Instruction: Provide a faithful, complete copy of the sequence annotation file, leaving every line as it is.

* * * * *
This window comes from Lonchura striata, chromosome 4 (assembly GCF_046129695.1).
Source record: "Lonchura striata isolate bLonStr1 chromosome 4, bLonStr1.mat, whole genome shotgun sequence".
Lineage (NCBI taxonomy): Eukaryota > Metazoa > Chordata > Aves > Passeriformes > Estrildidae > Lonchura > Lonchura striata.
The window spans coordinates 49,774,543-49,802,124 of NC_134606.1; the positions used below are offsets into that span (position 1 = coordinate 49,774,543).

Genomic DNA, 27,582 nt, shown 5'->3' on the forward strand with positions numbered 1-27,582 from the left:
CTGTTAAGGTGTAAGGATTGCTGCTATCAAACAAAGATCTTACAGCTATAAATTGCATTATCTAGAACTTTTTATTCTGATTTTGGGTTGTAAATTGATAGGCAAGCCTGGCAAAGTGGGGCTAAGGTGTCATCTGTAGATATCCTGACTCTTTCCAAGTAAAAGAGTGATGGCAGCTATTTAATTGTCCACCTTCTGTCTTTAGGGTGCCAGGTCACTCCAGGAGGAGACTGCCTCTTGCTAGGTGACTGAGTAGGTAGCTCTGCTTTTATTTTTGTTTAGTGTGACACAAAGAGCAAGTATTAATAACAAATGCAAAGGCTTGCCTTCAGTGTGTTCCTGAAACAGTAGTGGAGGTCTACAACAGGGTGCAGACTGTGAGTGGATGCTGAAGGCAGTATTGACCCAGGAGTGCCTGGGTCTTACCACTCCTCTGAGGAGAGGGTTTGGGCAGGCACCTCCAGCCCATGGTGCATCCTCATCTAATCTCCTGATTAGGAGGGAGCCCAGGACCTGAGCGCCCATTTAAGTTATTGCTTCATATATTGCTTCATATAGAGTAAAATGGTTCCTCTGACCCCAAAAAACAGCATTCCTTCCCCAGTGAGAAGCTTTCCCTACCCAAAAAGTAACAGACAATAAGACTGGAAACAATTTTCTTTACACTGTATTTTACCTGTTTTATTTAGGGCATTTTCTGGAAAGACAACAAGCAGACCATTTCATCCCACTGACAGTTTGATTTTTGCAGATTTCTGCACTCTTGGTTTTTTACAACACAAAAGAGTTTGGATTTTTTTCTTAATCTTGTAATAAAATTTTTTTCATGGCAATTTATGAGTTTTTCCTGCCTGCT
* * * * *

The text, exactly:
This window comes from Lonchura striata, chromosome 4 (assembly GCF_046129695.1).
Source record: "Lonchura striata isolate bLonStr1 chromosome 4, bLonStr1.mat, whole genome shotgun sequence".
Lineage (NCBI taxonomy): Eukaryota > Metazoa > Chordata > Aves > Passeriformes > Estrildidae > Lonchura > Lonchura striata.
The window spans coordinates 49,774,543-49,802,124 of NC_134606.1; the positions used below are offsets into that span (position 1 = coordinate 49,774,543).

Genomic DNA, 27,582 nt, shown 5'->3' on the forward strand with positions numbered 1-27,582 from the left:
CTGTTAAGGTGTAAGGATTGCTGCTATCAAACAAAGATCTTACAGCTATAAATTGCATTATCTAGAACTTTTTATTCTGATTTTGGGTTGTAAATTGATAGGCAAGCCTGGCAAAGTGGGGCTAAGGTGTCATCTGTAGATATCCTGACTCTTTCCAAGTAAAAGAGTGATGGCAGCTATTTAATTGTCCACCTTCTGTCTTTAGGGTGCCAGGTCACTCCAGGAGGAGACTGCCTCTTGCTAGGTGACTGAGTAGGTAGCTCTGCTTTTATTTTTGTTTAGTGTGACACAAAGAGCAAGTATTAATAACAAATGCAAAGGCTTGCCTTCAGTGTGTTCCTGAAACAGTAGTGGAGGTCTACAACAGGGTGCAGACTGTGAGTGGATGCTGAAGGCAGTATTGACCCAGGAGTGCCTGGGTCTTACCACTCCTCTGAGGAGAGGGTTTGGGCAGGCACCTCCAGCCCATGGTGCATCCTCATCTAATCTCCTGATTAGGAGGGAGCCCAGGACCTGAGCGCCCATTTAAGTTATTGCTTCATATATTGCTTCATATAGAGTAAAATGGTTCCTCTGACCCCAAAAAACAGCATTCCTTCCCCAGTGAGAAGCTTTCCCTACCCAAAAAGTAACAGACAATAAGACTGGAAACAATTTTCTTTACACTGTATTTTACCTGTTTTATTTAGGGCATTTTCTGGAAAGACAACAAGCAGACCATTTCATCCCACTGACAGTTTGATTTTTGCAGATTTCTGCACTCTTGGTTTTTTACAACACAAAAGAGTTTGGATTTTTTTCTTAATCTTGTAATAAAATTTTTTTCATGGCAATTTATGAGTTTTTCCTGCCTGCT